Receive free Apple Inc updates
We’ll send you a myFT Daily Digest email rounding up the latest Apple Inc news every morning.
State employees across China, from nuclear power plants to far-flung hospitals, have been told in recent weeks to stop using Apple phones — part of a Beijing-led pushback against the US tech group that has knocked $200bn off its share value this week.
Employees at a broad range of Chinese government agencies and state-owned enterprises have been asked by their superiors not to use Apple iPhones, extending a chill on the government use of the American company’s devices that dates back years.
“We were informed by our management in August that we must not bring any Apple products — be they cell phones or laptops — into office buildings,” one employee at the China National Nuclear Corporation told the Financial Times, declining to be named given the topic’s sensitivity.
Five other employees at various government institutions and state-owned companies confirmed there was a range of limits on their use, with some unofficial restrictions dating back many years.
Neither Beijing — which has not announced any formal curbs — nor Apple have commented on reports of bans, first raised this week by the Wall Street Journal. But coming just days before Apple launches a new smartphone, the reports alarmed investors in the company, which counts on China for roughly a fifth of its revenues.
“This must have come from the very top,” said Willy Lam, senior fellow at the Jamestown Foundation think-tank. “It’s a big decision potentially affecting many Apple employees in China, and it is sending out a message to American and other multinational corporations with business interests in China.” An informal ban sends a “message to the US government about putting restrictions on its tech sector,” he said.
The employee at the China National Nuclear Corporation said state-owned China Telecom came to their offices in late August to sell domestic phone brands.
“We were told that US security agencies could control Apple devices through security loopholes,” the employee said. “The target includes not only military people but key personnel in all walks of life.”
A nurse at a state-owned hospital in Inner Mongolia said the local government had instructed hospital staff to cease using iPhones at the end of August, citing iOS’s “huge security risks”.
Other state employees said unofficial restrictions dated back even further. One police officer said they had been banned from using iPhones a few years ago.
A civil servant in Beijing said central government departments with links to the military had also banned iPhone usage several years ago. For the past two years, civil servants across government agencies, including in non-sensitive sectors, have been encouraged to opt for Chinese alternatives, notably from Huawei, they said.
Restrictions among government agencies are, however, far from uniform. The No 10 General Design Department of the China Aerospace Science and Industry Corporation on Monday published a post on China’s social media service WeChat advising staff of procedures to check their iPhone for spyware.
State instructions are only part of the problem for Apple. Some employees have voluntarily opted to ditch the iPhone against a backdrop of escalating tensions between China and the US, as well as reports of security risks.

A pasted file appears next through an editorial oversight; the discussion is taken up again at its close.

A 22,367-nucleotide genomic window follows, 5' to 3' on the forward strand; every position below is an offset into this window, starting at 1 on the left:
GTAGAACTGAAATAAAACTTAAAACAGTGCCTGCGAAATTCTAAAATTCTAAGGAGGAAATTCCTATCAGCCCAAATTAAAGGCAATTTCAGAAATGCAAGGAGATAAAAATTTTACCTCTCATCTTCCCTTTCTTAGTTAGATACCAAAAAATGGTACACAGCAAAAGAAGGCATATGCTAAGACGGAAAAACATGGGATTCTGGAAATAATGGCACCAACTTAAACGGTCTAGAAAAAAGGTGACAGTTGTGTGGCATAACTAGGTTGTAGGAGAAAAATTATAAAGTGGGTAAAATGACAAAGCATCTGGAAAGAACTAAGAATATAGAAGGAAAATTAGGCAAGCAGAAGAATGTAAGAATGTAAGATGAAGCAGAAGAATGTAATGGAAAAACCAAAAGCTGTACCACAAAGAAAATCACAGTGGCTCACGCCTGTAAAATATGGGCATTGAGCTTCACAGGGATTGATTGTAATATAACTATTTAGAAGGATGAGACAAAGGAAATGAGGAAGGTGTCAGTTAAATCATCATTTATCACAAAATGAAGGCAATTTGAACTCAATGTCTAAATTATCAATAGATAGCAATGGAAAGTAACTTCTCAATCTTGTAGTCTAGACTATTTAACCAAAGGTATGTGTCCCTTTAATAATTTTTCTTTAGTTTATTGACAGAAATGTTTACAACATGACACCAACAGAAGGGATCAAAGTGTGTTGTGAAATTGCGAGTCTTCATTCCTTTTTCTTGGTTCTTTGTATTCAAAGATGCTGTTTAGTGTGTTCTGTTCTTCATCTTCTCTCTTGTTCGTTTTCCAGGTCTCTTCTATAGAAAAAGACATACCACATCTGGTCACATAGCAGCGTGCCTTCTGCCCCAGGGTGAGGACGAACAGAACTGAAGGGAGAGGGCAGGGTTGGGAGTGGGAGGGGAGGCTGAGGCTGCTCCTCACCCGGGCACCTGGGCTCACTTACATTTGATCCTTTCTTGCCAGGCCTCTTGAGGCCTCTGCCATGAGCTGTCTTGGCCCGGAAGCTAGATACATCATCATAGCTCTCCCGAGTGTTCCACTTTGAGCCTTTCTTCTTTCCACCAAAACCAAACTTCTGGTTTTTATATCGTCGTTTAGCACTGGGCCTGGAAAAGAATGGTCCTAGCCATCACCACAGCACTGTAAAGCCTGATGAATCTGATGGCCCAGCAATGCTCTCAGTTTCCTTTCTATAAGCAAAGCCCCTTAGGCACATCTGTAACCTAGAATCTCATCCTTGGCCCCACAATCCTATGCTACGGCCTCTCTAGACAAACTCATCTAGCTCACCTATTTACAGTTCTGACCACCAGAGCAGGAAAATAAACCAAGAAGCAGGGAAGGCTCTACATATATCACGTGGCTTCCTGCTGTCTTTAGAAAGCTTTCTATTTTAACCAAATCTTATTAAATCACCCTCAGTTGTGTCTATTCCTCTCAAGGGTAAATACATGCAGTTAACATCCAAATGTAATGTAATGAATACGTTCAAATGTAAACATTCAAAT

“I stopped using my iPhone for work a few years ago when US-China relations began to deteriorate,” said one employee at a large state-owned financial institution. “Apple is an American company and will prioritise US interests.”
Chinese media have previously reported that iPhone encryption settings have hampered investigations into local officials during anti-corruption crackdowns.
“President Xi Jinping is anxious to ensure complete control of the flow of information,” Lam said. “Apple is widely used in China, but unlike Huawei and domestically produced phones, the government doesn’t have as much direct control over its production and manufacturing process.”
This is not the first time an American tech giant has faced restrictions selling to Chinese agencies.
In May, Beijing banned operators of key infrastructure from buying US memory-chip maker Micron’s products, saying they posed “serious network security risks”. The move was widely seen as retaliation for Washington’s efforts to curb Chinese access to critical technology.
Apple, whose chief executive Tim Cook travelled this year to Beijing to meet Xi, has profited from US sanctions on its competitor Huawei. iPhone sales in China soared after Huawei was banned in 2019 from accessing cutting-edge foreign components and forced to discontinue production of its 5G smartphone lines.
Huawei last week released a new phone believed to be 5G-capable and using domestic chips. The phone is seen as a sign of how the country’s technology industry is adapting to US export controls.
The latest news comes after US commerce secretary Gina Raimondo visited Beijing to try to re-establish dialogue on economic matters.
US national security adviser Jake Sullivan said he had no plan at this stage to raise the Apple issue with the Chinese government.
Chinese technology groups have also been cut off from selling to Western government departments.
The UK government has ordered its departments to remove products made by surveillance equipment maker Hikvision, citing privacy concerns. The White House, US armed forces and the European Union’s executive branch have banned the Chinese-owned social media app TikTok from government devices.
Asked about a ban on Apple, a spokesperson for China’s Ministry of Foreign Affairs on Friday said: “We welcome products and services from any country as long as they meet China’s legal and regulatory requirements.”
Apple and Huawei did not respond to a request for comment. The China National Nuclear Corporation did not immediately respond to a request for comment.
Additional reporting by Lauren Fedor in Washington